In the News

David Callahan, author of "The Cheating Culture: Why More Americans Are Doing Wrong to Get Ahead," chronicles rising numbers of people - not just in business - willing to cheat on their taxes, embellish resumes or lie to their auto insurance company about a claim.
"Americans who wouldn't so much as shoplift a pack of chewing gum are committing felonies at tax time, betraying the trust of their patients, misleading investors, ripping off their insurance company or lying to their clients," Callahan writes.
"It's a shameful sign of our times," said David Callahan, research director at the public policy group Demos in New York, and Tim Doyle, director in government affairs for the Mortgage Bankers Association. "This is just another area in American life where a boom, with all its money to be made, brought out the worst in us," Callahan said.
Like the Carmans, more seniors are heading into retirement still paying down mortgages or taking out home-equity loans.
For Americans buried under a mound of debt, getting a new start will be more difficult under a bankruptcy reform bill that President Bush is expected to sign by next week.
Public policy research group Demos says that increased filings are caused not by irresponsible consumerism but by a stagnant economy. Families turn to credit to make ends meet temporarily, said Tamara Draut, director of Demos' economic opportunity program.
"This is just another area in American life where a boom, with all its money to be made, brought out the worst in us," said Callahan. "The carrots for cheating are getting bigger, and even though the sticks are hitting harder, our watchdogs are asleep, so it's easy to get away with things."
Demos issued a report warning that conflicts of interest pervade the home loan trade, where inflated property values have delivered handsome benefits to lenders and realty agents, leaving homeowners to discover their dearth of equity.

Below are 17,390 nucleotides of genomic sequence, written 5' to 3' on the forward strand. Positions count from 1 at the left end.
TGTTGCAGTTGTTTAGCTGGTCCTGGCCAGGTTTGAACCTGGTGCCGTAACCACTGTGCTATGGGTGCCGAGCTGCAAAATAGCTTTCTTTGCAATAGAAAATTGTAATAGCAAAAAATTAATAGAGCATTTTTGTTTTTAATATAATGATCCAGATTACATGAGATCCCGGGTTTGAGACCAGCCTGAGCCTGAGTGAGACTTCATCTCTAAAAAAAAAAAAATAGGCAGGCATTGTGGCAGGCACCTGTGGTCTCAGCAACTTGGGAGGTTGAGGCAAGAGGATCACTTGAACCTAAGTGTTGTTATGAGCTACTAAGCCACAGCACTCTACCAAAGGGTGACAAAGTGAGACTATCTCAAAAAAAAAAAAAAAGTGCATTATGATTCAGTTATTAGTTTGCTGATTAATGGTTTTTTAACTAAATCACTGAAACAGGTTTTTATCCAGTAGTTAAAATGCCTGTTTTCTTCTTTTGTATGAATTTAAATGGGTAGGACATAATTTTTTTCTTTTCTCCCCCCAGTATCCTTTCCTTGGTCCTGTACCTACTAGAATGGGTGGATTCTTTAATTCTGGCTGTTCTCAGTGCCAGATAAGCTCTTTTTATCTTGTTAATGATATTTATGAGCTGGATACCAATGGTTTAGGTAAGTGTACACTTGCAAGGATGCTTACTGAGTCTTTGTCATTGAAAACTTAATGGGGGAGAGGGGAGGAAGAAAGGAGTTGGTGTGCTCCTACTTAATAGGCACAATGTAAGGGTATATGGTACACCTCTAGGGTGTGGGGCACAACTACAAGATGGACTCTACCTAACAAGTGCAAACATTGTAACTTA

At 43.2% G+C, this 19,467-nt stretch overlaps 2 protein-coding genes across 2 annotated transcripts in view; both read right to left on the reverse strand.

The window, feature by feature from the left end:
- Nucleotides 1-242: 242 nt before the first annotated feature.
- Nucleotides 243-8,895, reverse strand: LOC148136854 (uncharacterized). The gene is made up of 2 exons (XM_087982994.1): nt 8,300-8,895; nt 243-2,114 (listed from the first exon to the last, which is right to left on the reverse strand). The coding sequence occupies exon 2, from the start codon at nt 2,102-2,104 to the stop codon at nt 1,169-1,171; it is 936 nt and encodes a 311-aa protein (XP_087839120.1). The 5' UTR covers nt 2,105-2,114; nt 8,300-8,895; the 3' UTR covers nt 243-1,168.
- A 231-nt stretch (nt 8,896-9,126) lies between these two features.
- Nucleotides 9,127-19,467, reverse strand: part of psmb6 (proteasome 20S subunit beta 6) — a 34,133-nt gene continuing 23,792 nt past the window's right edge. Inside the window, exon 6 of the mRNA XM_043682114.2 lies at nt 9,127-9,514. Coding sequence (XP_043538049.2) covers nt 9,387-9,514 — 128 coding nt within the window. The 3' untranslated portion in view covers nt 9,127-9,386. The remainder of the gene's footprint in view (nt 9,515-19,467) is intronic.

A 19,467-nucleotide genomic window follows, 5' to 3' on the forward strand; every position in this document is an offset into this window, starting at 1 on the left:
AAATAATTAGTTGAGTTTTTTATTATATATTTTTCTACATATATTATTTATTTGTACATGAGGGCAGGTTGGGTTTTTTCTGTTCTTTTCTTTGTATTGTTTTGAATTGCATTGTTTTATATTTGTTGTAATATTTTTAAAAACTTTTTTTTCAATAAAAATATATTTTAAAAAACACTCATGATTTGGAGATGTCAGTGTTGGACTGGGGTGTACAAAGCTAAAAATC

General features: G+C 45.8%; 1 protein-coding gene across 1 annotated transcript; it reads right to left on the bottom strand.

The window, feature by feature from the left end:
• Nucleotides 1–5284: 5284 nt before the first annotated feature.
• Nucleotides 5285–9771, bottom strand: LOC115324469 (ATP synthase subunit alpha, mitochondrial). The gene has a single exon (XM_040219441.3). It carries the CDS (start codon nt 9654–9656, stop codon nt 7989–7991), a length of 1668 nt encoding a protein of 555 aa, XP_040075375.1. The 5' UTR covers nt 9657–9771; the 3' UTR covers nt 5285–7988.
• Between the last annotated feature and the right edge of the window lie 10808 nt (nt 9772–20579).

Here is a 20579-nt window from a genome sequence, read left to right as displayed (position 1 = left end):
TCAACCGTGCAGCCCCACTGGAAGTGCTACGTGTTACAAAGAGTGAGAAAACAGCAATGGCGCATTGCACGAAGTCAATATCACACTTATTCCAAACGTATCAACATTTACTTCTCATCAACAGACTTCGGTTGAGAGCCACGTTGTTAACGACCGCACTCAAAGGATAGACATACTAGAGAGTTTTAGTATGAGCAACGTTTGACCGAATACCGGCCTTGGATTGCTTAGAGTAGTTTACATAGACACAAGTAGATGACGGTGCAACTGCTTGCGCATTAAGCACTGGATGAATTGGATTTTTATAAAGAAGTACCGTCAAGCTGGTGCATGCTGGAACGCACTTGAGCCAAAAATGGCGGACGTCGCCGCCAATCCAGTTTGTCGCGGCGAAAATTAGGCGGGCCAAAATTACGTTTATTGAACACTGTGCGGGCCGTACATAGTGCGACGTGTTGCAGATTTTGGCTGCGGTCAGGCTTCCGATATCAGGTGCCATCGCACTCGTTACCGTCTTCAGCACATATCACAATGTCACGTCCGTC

The average credit card debt among Americans over age 65 nearly doubled between 1992 and 2001, to more than $4,000, according to a 2004 report by Demos, a public policy group in New York.
Facing high medical costs and daunting expenses, more retirees are filing for personal bankruptcy.
We are told it's about responsibility. Not theirs, ours. That's why this week the House is likely to approve the bankruptcy reform bill, a sloppy wet kiss to the credit card industry, which has been backing the measure for almost a decade. President Bush has promised a warm embrace when the bill reaches his desk.
Older Americans' Debts Mounting as They Reach Retirement Age
The average debt of Americans 65 and older has jumped nearly 90 percent over the past decade to more than $4,000, and those aged 50 to 64 have seen their average debt double to the same amount, according to research by Demos, a New York-based think tank.
While bill sponsor Senator Chuck Grassley (R-Iowa) claims that the recent growth of bankruptcies is due to "irresponsible consumerism," Tamara Draut of the economic policy group Demos disagrees.
Recently, Demos: A Network for Ideas and Action, released a study contradicting the assumptions of this bill's proponents. The Demos study showed how the amount of credit card debt per person has risen in the last 10 years. The study also showed how the increase in senior citizens filing for bankruptcy has been the greatest of any age group over the years.
Instead, by pressing legislation that is unbalanced and tilted toward specific special interest groups, the proponents of S.